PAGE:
This was certainly one of the best Botany BC's ever! Thanks to organizers Hans Roemer, Judith Holm, Ryan Batten, Mandy Ross, James and Kristen Miskelly and Elizabeth Easton for their exemplary performance as well as all of the speakers and the special technical help provided by Ron Long and Dawn Hanna. For more information about Botany BC, and for TBA location and dates for Botany BC 2013, see .


From: Jennifer L. Modliszewski, Department of Biology, Duke University, Durham, NC e-mail:


A new species of monkeyflower, Mimulus sookensis (Phrymaceae), has recently been described. Mimulus sookensis B.G. Benedict et al., also commonly known as "shy monkeyflower", is found on the southern tip of Vancouver Island of British Columbia, Canada and also in the valleys of western Washington, Oregon, and one known site in California (Benedict et al. 2012). It was originally discovered in 1991 by Fred Ganders on Vancouver Island, but is most likely not a newly-formed polyploid species. Previous reports of fixed heterozygosity at allozyme and nuclear loci (Benedict 1993; Sweigart et al. 2008), as well as crossing barriers between M. sookensis and M. guttatus Fisch. ex DC. and M. nasutus Greene (Sweigart et al. 2008) suggested that Mimulus sookensis was an allotetraploid, and that it was derived from M. guttatus and M. nasutus. Chromosome counts verified that M. sookensis has n = 28 chromosomes, while M. nasutus and M. guttatus have n=14 chromosomes. A broadened sample of six nuclear genes confirmed that Mimulus sookensis is derived from M. guttatus and M. nasutus, and revealed that Mimulus sookensis is likely the product of recurrent formation (Modliszewski & Willis 2012).

Mimulus sookensis is easily identified as distinct from M. guttatus, due to the small flowers of M. sookensis and large flowers of M. guttatus. However, distinguishing between M. sookensis and M. nasutus can be quite difficult due to the fact that both_M. sookensis and M. nasutus tend to have extremely small, and sometimes cleistogamous flowers. In Mimulus sookensis, however, despite the small size of the flowers, the pistil tends to be slightly exserted, and the corolla tube is funnel-shaped rather than cylindrical, as is the case with M. nasutus. Also, the leaf margins and calyx of M. sookensis are often very finely spotted with anthocyanin, a trait that is not frequently observed in M. nasutus. When Mimulus nasutus is found in the same locale as M. guttatus, hybrids between the two species are often observed. Hybrids between M. guttatus and M. nasutus often have intermediate to large flowers, with a prominent anthocyanin blotch on the middle lower corolla lobe. When hybrids are observed, it is a good indication that both M. guttatus and M. nasutus are present in the population, although it does not exclude the possibility that all three species are present. Although M. sookensis co-occurs commonly throughout its range with M. guttatus, it infrequently co-occurs with M. nasutus.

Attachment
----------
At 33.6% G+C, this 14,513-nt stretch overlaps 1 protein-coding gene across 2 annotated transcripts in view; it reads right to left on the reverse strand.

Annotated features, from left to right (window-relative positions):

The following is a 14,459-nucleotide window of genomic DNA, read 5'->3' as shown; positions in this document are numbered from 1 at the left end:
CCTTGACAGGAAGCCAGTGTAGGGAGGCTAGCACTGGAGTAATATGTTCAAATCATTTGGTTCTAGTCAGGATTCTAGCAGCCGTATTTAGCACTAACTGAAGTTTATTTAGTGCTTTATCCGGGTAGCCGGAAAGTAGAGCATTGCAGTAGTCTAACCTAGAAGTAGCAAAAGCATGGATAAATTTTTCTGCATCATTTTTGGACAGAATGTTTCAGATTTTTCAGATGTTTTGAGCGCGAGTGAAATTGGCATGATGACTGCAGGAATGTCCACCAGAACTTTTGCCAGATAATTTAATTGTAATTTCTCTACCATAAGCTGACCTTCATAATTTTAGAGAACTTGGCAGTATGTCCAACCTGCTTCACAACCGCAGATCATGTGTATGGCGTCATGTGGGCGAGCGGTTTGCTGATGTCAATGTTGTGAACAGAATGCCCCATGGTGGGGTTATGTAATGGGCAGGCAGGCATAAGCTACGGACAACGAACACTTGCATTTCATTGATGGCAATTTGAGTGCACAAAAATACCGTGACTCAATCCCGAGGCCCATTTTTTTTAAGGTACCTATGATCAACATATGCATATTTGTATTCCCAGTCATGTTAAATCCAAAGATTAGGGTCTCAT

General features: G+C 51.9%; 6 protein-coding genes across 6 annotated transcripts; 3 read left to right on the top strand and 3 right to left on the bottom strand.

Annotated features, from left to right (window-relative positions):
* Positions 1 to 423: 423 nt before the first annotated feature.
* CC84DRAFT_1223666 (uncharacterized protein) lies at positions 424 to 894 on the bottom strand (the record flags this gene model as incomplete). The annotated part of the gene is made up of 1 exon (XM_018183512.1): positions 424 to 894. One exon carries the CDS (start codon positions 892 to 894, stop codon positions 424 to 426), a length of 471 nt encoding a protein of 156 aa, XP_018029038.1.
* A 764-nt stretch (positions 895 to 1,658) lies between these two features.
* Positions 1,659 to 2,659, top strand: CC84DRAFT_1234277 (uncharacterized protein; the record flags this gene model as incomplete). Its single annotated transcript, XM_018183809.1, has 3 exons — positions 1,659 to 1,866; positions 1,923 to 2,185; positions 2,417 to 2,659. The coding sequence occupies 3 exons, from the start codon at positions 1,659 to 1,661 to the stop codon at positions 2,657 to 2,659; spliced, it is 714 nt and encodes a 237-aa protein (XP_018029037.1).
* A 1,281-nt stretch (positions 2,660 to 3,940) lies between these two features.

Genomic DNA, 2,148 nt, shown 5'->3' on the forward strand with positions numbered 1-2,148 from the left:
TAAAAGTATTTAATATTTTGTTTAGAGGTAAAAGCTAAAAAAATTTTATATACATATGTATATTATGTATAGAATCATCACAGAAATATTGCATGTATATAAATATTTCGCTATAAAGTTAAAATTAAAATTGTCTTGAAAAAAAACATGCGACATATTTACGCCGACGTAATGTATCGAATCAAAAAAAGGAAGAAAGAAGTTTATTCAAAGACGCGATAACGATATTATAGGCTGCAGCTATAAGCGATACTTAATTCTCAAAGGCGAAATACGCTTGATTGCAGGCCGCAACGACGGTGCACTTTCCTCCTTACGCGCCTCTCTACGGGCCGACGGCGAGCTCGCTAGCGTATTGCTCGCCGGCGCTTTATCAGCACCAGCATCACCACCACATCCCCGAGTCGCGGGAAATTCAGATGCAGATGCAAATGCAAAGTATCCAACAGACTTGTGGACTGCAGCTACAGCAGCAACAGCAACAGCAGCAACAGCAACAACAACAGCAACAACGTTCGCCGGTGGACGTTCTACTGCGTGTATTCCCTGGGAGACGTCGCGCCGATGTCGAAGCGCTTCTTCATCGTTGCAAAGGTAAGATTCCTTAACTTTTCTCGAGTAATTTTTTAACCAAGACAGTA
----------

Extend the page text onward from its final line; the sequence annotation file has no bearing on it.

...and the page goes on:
Mimulus sookensis and M. nasutus may both be confused with the distantly related Mimulus alsinoides Douglas ex Benth. of section Paradanthus (Beardsley et al. 2004), which also has small flowers and may grow in wet seeps and ditches alongside M. sookensis, M. nasutus, and M. guttatus. Mimulus alsinoides can be distinguished from both M. sookensis and M. nasutus from its more or less evenly-toothed calyx with blunt lower lobes; a prominent round anthocyanin blotch marks the lower middle corolla lobe, and streaks of anthocyanin can be found in the upper throat of the corolla (Pennell 1951).

Key to the Mimulus species of southern Vancouver Island's dry rockoutcrops

1a. Lower calyx lobes blunt-toothed, anthocyanin streaks mark upper throat of corolla .... M. alsinoides